After they’d gotten Ned on an examination table a young doctor entered the room.
“Took a shot to the head?” the doctor asked.
“Twice. Also got the wind knocked out of me,” he said.
The doctor nodded then shined a penlight in each of Ned’s eyes.
“I’d like to get a CT scan.”
Ned was transferred to another gurney and wheeled down to the gigantic CT scanning machine. His head was strapped down and he was positioned with his head inside the machine.
“Hold very still, Mr. Bodkins,” a man in green scrubs said.
Ned sneezed as soon as the machine started moving. They redid the scan but Ned got a sudden Charlie horse in his neck and jerked against his restraints. The third scan attempt was successful. Ned was wheeled back into an examination room, rubbing his aching neck.
The doctor brought in the results fifteen minutes later. He put them up on the lighted screen then flipped off the overhead lights.
“Here’s what we’re looking at,” the doctor said using a capped pen as a pointer. “This part of your brain shouldn’t be this dark. That means there’s something there obstructing the scan. We’re going to need to run a few more tests to see what’s going on but this doesn’t look like something you’d get from a knock on the noggin.”
Ned felt his stomach drop.
“I’m not sure what it is, Mr. Bodkins, it could be that you’d moved again and we didn’t get a clear scan,” the doctor said, flipping the room’s lights back on.
Ned could tell the man didn’t believe that.
“We’re going to have to wait and see what the tests show us.”
Ned watched the six o’clock news on the little television hanging on the wall picturing a little black cloud hovering over his brain. The TV was muted but Ned was tired and just wanted something, anything to stare at. He was watching the way the anchors’ mouths move when the man brought in a tray of food. He set it on a little foldout attachment on the bed. Ned’s stomach grumbled.
How had he not realized he was hungry?
Ned ate the mashed potatoes en masse then the Salisbury steak, a piece of which became temporarily lodged in his throat. He’d choked then vomited, shitting a little in the bed. There was a long moment of silence from the nurse’s station when Ned called them from the phone in his room. He was led down the hall to a room with a shower.
The water only seemed to have two temperatures: scalding or freezing. Ned chose scalding and cleaned the shit from his ass. Just as he was stepping out of the shower, the lights winked out. He stumped his toe on the lip of the tiling and fell forward onto his hands and knees. The lights flashed two times then came back on. Ned studied his deformed big toenail for some time before rising and drying off.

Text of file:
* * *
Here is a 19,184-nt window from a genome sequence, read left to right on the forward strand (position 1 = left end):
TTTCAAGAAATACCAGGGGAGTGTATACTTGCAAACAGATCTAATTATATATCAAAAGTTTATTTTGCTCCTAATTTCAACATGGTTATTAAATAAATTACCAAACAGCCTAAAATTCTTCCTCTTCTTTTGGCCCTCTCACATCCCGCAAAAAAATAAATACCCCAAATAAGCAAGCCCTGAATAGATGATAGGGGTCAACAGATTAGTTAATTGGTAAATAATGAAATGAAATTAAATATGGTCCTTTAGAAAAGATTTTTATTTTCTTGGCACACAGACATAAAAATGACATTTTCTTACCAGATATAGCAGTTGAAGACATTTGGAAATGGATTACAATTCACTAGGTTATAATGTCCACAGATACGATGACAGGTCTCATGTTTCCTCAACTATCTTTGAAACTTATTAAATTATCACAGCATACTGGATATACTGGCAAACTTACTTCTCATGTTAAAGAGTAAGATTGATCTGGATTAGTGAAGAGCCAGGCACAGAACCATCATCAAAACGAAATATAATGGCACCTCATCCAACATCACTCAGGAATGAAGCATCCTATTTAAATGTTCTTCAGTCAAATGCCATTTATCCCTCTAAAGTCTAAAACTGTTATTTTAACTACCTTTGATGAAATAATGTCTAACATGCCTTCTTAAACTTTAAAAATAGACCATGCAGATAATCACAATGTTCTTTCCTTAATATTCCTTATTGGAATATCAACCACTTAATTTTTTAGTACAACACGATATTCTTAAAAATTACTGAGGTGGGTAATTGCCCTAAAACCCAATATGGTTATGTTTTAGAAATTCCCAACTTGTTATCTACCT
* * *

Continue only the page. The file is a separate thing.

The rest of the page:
They’d changed the bedclothes by the time Ned got back to his room. They’d taken his food too. Ned climbed back under the covers feeling more tired than he’d ever believed he could feel. Just as he was drifting off into an uncomfortable sleep the door to his room opened and a nurse came in. She set about taking his vitals as if he weren’t even really there.
“When can I leave?” he asked.
She punched something into the computer then turned and said, “Not sure. Doctor’s call, not mine.”
She made to leave the room but stopped and opened a drawer instead. She pulled out a bedpan and handed it to Ned.
“Listen, hon, I know you’re not feeling well and all but I’m the only one on the floor tonight. That means I’d have to change your bedclothes if you had another accident. Use the bedpan, please.”
Ned couldn’t recall a more embarrassing moment in his life. Then he remembered his disheveled appearance at his first attempt at presenting the TRS Report. He cringed and got another Charlie horse in his neck. It had just about subsided when the doctor returned.
“I’m not sure what to tell you, Mr. Bodkins,” the doctor said. “Some of the scans showed a darkening of the area where the occipital and parietal lobes meet and the others didn’t. We took extras this go around and we still can’t tell what’s happening in there. We’ve ruled out machine malfunction. I’m referring you to neurology. They’ll be able to get to the bottom of this.”
Ned watched the sunset through the window with tears in his eyes. He pictured the black cloud in his brain shooting little bolts of lightning and hail. He wanted to call someone on the hospital phone but didn’t have a person to call. April had left him three months ago and he hadn’t gone anywhere but home and work since then. He hadn’t reached out to his small circle of friends and they hadn’t gotten ahold of him so Ned assumed he’d poisoned those relationships somehow.
One of the machines beside the bed was beeping. A nurse came in and flipped a button to silence it. She checked Ned’s blood pressure manually, her face scrunching up. She checked it again. There was more beeping from the machines; Ned wasn’t sure if it was the same one or a different one.
“What’s wrong?” Ned asked.
“Your blood pressure is through the roof,” the nurse said, sliding the cuff off Ned’s arm.
A weight settled onto Ned’s chest.
“I’m going to go call the doctor right quick.”
The last bit of sun sank below the horizon.
Ned was given some medications then he was taken to different parts of the hospital where a barrage of tests was administered. His blood was drawn but it took the nurse two attempts at hitting the vein. Ned felt dizzy and faint. All of the hospital lights seemed to blur together as he was wheeled around.
After what felt like hours, Ned was returned to the room with the muted television. The sky outside the window was black and starless. Ned wished he had someone to call and come wait with him.